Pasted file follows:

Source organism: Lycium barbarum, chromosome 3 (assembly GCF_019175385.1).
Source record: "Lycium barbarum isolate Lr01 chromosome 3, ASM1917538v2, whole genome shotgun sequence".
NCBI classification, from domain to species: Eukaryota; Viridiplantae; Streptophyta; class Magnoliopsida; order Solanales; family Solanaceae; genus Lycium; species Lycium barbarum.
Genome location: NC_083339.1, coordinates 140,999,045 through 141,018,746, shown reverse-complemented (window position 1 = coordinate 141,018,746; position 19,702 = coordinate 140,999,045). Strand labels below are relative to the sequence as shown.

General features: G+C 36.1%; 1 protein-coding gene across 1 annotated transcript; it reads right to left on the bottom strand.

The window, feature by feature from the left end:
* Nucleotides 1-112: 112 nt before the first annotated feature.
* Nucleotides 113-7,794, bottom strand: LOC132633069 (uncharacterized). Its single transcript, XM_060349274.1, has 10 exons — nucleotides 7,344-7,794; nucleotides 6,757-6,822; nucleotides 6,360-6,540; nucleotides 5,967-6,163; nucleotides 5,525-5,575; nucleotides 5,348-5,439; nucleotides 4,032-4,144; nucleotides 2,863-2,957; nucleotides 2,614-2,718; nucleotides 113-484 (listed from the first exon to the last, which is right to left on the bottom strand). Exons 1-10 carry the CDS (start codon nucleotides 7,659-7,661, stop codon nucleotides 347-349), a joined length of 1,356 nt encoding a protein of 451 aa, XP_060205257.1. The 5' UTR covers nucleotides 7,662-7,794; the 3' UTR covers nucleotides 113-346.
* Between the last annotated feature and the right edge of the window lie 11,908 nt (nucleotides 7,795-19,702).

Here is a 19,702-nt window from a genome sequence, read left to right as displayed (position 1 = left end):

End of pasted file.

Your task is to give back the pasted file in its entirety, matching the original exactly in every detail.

Source organism: Lycium barbarum, chromosome 3 (assembly GCF_019175385.1).
Source record: "Lycium barbarum isolate Lr01 chromosome 3, ASM1917538v2, whole genome shotgun sequence".
NCBI classification, from domain to species: Eukaryota; Viridiplantae; Streptophyta; class Magnoliopsida; order Solanales; family Solanaceae; genus Lycium; species Lycium barbarum.
Genome location: NC_083339.1, coordinates 140,999,045 through 141,018,746, shown reverse-complemented (window position 1 = coordinate 141,018,746; position 19,702 = coordinate 140,999,045). Strand labels below are relative to the sequence as shown.

General features: G+C 36.1%; 1 protein-coding gene across 1 annotated transcript; it reads right to left on the bottom strand.

The window, feature by feature from the left end:
* Nucleotides 1-112: 112 nt before the first annotated feature.
* Nucleotides 113-7,794, bottom strand: LOC132633069 (uncharacterized). Its single transcript, XM_060349274.1, has 10 exons — nucleotides 7,344-7,794; nucleotides 6,757-6,822; nucleotides 6,360-6,540; nucleotides 5,967-6,163; nucleotides 5,525-5,575; nucleotides 5,348-5,439; nucleotides 4,032-4,144; nucleotides 2,863-2,957; nucleotides 2,614-2,718; nucleotides 113-484 (listed from the first exon to the last, which is right to left on the bottom strand). Exons 1-10 carry the CDS (start codon nucleotides 7,659-7,661, stop codon nucleotides 347-349), a joined length of 1,356 nt encoding a protein of 451 aa, XP_060205257.1. The 5' UTR covers nucleotides 7,662-7,794; the 3' UTR covers nucleotides 113-346.
* Between the last annotated feature and the right edge of the window lie 11,908 nt (nucleotides 7,795-19,702).

Here is a 19,702-nt window from a genome sequence, read left to right as displayed (position 1 = left end):